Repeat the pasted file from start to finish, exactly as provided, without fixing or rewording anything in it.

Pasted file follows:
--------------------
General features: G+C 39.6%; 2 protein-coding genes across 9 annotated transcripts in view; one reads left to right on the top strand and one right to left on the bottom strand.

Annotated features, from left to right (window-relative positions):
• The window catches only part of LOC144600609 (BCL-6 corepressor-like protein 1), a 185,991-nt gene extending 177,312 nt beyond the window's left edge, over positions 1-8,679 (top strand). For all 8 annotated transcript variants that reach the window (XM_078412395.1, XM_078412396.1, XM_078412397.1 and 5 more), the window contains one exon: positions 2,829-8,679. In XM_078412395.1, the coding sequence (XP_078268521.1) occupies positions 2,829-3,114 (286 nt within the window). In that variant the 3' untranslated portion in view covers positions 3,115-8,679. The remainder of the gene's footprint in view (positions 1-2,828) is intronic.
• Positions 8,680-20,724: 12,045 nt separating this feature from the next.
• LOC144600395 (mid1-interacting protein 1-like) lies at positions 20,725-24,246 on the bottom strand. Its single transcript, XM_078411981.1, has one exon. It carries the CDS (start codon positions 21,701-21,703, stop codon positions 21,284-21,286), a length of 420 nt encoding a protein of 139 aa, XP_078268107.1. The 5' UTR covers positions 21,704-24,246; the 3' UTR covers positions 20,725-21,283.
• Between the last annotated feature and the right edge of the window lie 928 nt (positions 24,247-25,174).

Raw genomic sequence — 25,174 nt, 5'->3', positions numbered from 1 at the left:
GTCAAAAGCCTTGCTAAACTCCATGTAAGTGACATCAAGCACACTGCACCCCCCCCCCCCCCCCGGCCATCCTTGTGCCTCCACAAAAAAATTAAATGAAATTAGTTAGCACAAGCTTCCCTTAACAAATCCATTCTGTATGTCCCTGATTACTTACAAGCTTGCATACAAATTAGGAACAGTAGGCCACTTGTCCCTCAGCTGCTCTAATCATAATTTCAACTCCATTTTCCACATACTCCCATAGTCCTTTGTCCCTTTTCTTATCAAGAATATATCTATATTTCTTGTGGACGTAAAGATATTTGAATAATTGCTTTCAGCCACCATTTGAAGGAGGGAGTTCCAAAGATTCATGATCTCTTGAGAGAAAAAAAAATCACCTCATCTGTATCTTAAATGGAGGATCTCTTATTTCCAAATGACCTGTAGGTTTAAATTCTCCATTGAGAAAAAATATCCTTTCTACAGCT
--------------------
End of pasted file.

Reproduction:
General features: G+C 39.6%; 2 protein-coding genes across 9 annotated transcripts in view; one reads left to right on the top strand and one right to left on the bottom strand.

Annotated features, from left to right (window-relative positions):
• The window catches only part of LOC144600609 (BCL-6 corepressor-like protein 1), a 185,991-nt gene extending 177,312 nt beyond the window's left edge, over positions 1-8,679 (top strand). For all 8 annotated transcript variants that reach the window (XM_078412395.1, XM_078412396.1, XM_078412397.1 and 5 more), the window contains one exon: positions 2,829-8,679. In XM_078412395.1, the coding sequence (XP_078268521.1) occupies positions 2,829-3,114 (286 nt within the window). In that variant the 3' untranslated portion in view covers positions 3,115-8,679. The remainder of the gene's footprint in view (positions 1-2,828) is intronic.
• Positions 8,680-20,724: 12,045 nt separating this feature from the next.
• LOC144600395 (mid1-interacting protein 1-like) lies at positions 20,725-24,246 on the bottom strand. Its single transcript, XM_078411981.1, has one exon. It carries the CDS (start codon positions 21,701-21,703, stop codon positions 21,284-21,286), a length of 420 nt encoding a protein of 139 aa, XP_078268107.1. The 5' UTR covers positions 21,704-24,246; the 3' UTR covers positions 20,725-21,283.
• Between the last annotated feature and the right edge of the window lie 928 nt (positions 24,247-25,174).

Raw genomic sequence — 25,174 nt, 5'->3', positions numbered from 1 at the left:
GTCAAAAGCCTTGCTAAACTCCATGTAAGTGACATCAAGCACACTGCACCCCCCCCCCCCCCCCGGCCATCCTTGTGCCTCCACAAAAAAATTAAATGAAATTAGTTAGCACAAGCTTCCCTTAACAAATCCATTCTGTATGTCCCTGATTACTTACAAGCTTGCATACAAATTAGGAACAGTAGGCCACTTGTCCCTCAGCTGCTCTAATCATAATTTCAACTCCATTTTCCACATACTCCCATAGTCCTTTGTCCCTTTTCTTATCAAGAATATATCTATATTTCTTGTGGACGTAAAGATATTTGAATAATTGCTTTCAGCCACCATTTGAAGGAGGGAGTTCCAAAGATTCATGATCTCTTGAGAGAAAAAAAAATCACCTCATCTGTATCTTAAATGGAGGATCTCTTATTTCCAAATGACCTGTAGGTTTAAATTCTCCATTGAGAAAAAATATCCTTTCTACAGCT